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ARS Home » Southeast Area » Gainesville, Florida » Center for Medical, Agricultural and Veterinary Entomology » Mosquito and Fly Research » Research » Publications at this Location » Publication #343292

Research Project: Biting Arthropod Surveillance and Control

Location: Mosquito and Fly Research

Title: Novel collection method for volatile organic compounds (VOCs) from dogs

Author
item Holderman, Chris
item Kaufman, Phillip
item Booth, Matthew
item Bernier, Ulrich - Uli

Submitted to: Journal of Chromatography B
Publication Type: Peer Reviewed Journal
Publication Acceptance Date: 6/25/2017
Publication Date: 9/1/2017
Citation: Holderman, C., Kaufman, P., Booth, M., Bernier, U.R. 2017. Novel collection method for volatile organic compounds (VOCs) from dogs. Journal of Chromatography B. DOI: 10.1016/j.jchromb.2017.06.044.

Interpretive Summary: Dogs are at risk getting dog heartworm disease from the bite of a mosquito. Mosquitoes locate dogs partly through the smells from chemical compounds on the skin of dogs. The compounds that allow the mosquitoes to find the dogs are not known. In this study, ARS researchers in Gainesville, Florida in collaboration with scientists at the University of Florida developed a method to collect airborne chemicals coming from the skin of dogs. The chemicals from four dogs were analyzed. Of the 182 chemicals identified, 41 of these were common to the four dogs in the study. This study will help researchers identify the chemicals that make dogs attractive to mosquitoes as well as help identify if some breeds of dogs are more attractive to mosquitoes.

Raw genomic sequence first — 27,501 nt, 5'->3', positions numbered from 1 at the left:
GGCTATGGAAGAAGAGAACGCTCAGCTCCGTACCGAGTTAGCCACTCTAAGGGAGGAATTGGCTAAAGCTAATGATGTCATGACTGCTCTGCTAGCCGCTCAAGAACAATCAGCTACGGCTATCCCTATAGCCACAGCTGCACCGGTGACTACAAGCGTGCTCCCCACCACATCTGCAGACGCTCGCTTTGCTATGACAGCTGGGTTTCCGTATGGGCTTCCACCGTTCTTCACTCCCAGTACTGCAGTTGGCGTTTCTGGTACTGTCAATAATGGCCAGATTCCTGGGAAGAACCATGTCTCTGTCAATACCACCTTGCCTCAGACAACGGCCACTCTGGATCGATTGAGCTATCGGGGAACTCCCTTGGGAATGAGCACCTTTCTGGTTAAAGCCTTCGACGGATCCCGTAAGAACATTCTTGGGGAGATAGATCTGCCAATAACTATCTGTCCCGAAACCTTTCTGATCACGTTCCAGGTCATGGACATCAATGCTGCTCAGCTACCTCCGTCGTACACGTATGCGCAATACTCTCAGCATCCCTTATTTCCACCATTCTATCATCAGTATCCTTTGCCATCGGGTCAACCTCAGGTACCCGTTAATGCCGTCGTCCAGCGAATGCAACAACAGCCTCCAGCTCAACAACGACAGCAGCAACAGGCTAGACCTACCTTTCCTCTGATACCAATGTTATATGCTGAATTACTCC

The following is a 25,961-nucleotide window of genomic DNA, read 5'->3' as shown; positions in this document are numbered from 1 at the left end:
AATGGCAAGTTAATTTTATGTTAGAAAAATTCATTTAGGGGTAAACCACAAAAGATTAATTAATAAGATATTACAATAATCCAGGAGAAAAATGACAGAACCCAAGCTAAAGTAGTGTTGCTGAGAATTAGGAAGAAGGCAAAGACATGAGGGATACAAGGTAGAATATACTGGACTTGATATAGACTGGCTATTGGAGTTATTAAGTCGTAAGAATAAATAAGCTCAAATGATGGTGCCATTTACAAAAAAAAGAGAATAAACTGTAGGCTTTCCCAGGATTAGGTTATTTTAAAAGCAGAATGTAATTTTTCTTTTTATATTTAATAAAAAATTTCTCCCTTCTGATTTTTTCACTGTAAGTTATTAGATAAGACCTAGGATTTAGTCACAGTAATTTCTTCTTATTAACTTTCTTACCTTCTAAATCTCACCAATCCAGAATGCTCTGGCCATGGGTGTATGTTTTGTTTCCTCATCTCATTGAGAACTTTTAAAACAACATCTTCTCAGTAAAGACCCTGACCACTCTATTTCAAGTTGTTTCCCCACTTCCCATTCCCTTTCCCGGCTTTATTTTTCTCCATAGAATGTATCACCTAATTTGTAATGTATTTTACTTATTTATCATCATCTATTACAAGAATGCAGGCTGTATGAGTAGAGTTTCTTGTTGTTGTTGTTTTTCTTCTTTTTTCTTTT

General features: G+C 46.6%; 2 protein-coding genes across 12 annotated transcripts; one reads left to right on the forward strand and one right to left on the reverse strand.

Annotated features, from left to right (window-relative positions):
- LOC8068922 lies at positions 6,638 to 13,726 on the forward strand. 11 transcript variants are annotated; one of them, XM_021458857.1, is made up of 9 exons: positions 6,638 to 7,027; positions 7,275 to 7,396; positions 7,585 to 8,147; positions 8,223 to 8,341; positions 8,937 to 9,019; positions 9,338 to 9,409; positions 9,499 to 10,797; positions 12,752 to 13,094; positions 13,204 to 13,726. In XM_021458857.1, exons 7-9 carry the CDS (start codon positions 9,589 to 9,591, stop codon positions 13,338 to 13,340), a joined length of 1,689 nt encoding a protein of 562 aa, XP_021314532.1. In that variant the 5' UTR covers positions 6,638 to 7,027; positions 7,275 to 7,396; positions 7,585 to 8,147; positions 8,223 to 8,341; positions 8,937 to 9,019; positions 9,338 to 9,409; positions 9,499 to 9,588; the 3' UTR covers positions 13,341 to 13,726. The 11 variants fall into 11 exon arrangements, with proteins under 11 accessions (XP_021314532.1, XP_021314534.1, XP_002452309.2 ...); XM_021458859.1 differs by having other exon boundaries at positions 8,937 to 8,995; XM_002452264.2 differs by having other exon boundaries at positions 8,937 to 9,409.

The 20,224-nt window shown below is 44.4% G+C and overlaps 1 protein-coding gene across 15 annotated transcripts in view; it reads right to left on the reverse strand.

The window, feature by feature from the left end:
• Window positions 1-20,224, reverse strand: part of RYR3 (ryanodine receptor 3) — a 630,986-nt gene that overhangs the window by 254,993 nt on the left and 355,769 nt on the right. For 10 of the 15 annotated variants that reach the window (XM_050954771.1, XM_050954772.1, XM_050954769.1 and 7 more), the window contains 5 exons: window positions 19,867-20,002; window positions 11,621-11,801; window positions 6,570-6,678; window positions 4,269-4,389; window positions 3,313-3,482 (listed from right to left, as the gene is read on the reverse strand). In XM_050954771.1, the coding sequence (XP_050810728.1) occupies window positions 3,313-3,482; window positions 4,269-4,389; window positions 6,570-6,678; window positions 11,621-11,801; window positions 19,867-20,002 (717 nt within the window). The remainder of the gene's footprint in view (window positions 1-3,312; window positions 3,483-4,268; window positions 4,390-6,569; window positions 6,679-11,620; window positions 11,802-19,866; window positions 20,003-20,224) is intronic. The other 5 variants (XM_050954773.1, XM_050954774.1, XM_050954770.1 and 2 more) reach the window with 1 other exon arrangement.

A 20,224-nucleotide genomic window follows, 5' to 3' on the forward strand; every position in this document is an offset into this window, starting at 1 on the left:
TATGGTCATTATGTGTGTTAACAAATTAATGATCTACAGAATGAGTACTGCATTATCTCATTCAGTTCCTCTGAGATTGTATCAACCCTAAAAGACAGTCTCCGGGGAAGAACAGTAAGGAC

Technical Abstract: Host derived chemical cues are an important aspect of arthropod attraction to potential hosts. Host cues that act over longer distances include CO2, heat, and water vapor, while cues such as volatile organic compounds (VOCs) act over closer distances. Domestic dogs are important hosts for disease cycles that include dog heartworm disease vectored by mosquitoes, however the host VOCs utilized by vectors are not well known. Herein we present a novel method that sampled VOCs from a dog host. A Tenax TD stainless steel tube was held near a dog’s fur and skin, which collected VOCs that were later desorbed and tentatively identified using a gas chromatograph–mass spectrospectrometer (GC–MS). Background air chemicals were subtracted from the dog sample, resulting in 182 differentiated compounds, a majority of which were identified by ionization fragmentation patterns. Four dogs were sampled and shared 41 of the identified chemicals. VOCs were representative of aliphatics, aromatics, aldehydes, alcohols and carboxylic acids. This chemical characterization method has the potential to identify both individuals and breeds of dogs in addition to other potential uses such as disease diagnosis.